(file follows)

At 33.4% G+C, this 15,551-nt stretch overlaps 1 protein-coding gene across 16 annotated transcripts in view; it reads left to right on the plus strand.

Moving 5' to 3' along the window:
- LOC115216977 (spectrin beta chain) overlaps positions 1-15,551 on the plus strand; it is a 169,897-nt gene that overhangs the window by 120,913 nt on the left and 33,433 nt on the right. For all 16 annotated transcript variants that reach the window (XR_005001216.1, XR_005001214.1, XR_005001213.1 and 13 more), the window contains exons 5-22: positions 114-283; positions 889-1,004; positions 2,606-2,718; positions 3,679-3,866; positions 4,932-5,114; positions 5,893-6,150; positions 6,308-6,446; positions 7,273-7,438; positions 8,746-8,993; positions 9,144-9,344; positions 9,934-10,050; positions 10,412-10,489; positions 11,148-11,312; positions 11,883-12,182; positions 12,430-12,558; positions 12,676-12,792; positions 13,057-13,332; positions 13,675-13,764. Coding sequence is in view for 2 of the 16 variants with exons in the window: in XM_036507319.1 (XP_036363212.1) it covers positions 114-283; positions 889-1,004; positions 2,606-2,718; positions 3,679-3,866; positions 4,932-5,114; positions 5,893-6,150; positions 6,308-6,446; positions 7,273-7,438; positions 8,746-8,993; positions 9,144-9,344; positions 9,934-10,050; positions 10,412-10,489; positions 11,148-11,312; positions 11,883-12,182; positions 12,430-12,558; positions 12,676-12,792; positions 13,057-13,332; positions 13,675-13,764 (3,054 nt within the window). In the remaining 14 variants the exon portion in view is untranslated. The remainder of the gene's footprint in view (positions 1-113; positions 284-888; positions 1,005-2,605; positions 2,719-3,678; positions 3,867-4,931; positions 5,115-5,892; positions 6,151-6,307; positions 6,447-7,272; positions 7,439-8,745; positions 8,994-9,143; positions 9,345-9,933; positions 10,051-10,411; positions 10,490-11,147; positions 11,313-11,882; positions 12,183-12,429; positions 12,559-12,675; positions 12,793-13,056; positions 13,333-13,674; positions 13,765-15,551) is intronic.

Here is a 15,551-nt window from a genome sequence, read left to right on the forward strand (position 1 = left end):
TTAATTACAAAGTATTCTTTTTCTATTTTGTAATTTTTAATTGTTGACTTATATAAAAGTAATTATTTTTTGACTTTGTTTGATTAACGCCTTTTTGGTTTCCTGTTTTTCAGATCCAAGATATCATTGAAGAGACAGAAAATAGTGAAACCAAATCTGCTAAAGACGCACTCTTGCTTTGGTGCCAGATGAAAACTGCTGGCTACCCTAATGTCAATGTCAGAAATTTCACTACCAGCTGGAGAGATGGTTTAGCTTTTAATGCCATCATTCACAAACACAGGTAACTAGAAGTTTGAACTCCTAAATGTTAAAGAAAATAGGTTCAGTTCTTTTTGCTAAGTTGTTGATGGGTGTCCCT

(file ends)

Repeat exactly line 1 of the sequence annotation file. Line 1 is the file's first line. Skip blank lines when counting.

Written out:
At 33.4% G+C, this 15,551-nt stretch overlaps 1 protein-coding gene across 16 annotated transcripts in view; it reads left to right on the plus strand.